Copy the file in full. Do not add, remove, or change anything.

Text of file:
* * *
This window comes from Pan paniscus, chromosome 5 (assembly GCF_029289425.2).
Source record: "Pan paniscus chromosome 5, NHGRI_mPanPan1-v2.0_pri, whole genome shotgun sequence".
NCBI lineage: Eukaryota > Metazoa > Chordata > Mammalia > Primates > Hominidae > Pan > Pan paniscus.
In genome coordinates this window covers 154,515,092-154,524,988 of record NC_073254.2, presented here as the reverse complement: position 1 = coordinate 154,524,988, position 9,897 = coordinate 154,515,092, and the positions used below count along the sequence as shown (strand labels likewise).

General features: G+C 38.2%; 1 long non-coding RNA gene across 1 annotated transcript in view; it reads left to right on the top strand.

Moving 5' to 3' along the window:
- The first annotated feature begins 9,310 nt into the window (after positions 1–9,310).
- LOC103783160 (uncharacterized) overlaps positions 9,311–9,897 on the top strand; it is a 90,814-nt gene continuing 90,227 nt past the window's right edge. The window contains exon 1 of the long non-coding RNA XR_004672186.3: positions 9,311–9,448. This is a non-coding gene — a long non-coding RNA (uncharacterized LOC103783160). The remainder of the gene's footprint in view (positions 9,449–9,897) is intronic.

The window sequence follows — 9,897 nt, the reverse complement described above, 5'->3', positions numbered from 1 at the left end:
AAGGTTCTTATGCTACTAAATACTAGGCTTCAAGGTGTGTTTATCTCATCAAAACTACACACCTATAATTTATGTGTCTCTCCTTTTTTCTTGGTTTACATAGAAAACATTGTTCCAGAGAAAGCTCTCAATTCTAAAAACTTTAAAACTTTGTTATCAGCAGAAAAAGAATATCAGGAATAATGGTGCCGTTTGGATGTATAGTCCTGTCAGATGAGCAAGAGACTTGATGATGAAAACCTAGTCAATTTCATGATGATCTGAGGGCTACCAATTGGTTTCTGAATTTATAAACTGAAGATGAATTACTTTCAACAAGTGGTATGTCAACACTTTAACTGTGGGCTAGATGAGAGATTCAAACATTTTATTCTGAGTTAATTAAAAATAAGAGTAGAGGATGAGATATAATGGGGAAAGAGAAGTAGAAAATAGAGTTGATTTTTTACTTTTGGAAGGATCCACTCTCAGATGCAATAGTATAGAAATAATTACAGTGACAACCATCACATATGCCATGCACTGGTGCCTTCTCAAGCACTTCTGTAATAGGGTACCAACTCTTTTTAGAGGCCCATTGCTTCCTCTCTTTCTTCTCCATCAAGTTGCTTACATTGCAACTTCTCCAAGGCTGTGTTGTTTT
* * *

This window comes from Pan paniscus, chromosome 5 (assembly GCF_029289425.2).
Source record: "Pan paniscus chromosome 5, NHGRI_mPanPan1-v2.0_pri, whole genome shotgun sequence".
NCBI lineage: Eukaryota > Metazoa > Chordata > Mammalia > Primates > Hominidae > Pan > Pan paniscus.
In genome coordinates this window covers 154,515,092-154,524,988 of record NC_073254.2, presented here as the reverse complement: position 1 = coordinate 154,524,988, position 9,897 = coordinate 154,515,092, and the positions used below count along the sequence as shown (strand labels likewise).

General features: G+C 38.2%; 1 long non-coding RNA gene across 1 annotated transcript in view; it reads left to right on the top strand.

Moving 5' to 3' along the window:
- The first annotated feature begins 9,310 nt into the window (after positions 1–9,310).
- LOC103783160 (uncharacterized) overlaps positions 9,311–9,897 on the top strand; it is a 90,814-nt gene continuing 90,227 nt past the window's right edge. The window contains exon 1 of the long non-coding RNA XR_004672186.3: positions 9,311–9,448. This is a non-coding gene — a long non-coding RNA (uncharacterized LOC103783160). The remainder of the gene's footprint in view (positions 9,449–9,897) is intronic.

The window sequence follows — 9,897 nt, the reverse complement described above, 5'->3', positions numbered from 1 at the left end:
AAGGTTCTTATGCTACTAAATACTAGGCTTCAAGGTGTGTTTATCTCATCAAAACTACACACCTATAATTTATGTGTCTCTCCTTTTTTCTTGGTTTACATAGAAAACATTGTTCCAGAGAAAGCTCTCAATTCTAAAAACTTTAAAACTTTGTTATCAGCAGAAAAAGAATATCAGGAATAATGGTGCCGTTTGGATGTATAGTCCTGTCAGATGAGCAAGAGACTTGATGATGAAAACCTAGTCAATTTCATGATGATCTGAGGGCTACCAATTGGTTTCTGAATTTATAAACTGAAGATGAATTACTTTCAACAAGTGGTATGTCAACACTTTAACTGTGGGCTAGATGAGAGATTCAAACATTTTATTCTGAGTTAATTAAAAATAAGAGTAGAGGATGAGATATAATGGGGAAAGAGAAGTAGAAAATAGAGTTGATTTTTTACTTTTGGAAGGATCCACTCTCAGATGCAATAGTATAGAAATAATTACAGTGACAACCATCACATATGCCATGCACTGGTGCCTTCTCAAGCACTTCTGTAATAGGGTACCAACTCTTTTTAGAGGCCCATTGCTTCCTCTCTTTCTTCTCCATCAAGTTGCTTACATTGCAACTTCTCCAAGGCTGTGTTGTTTT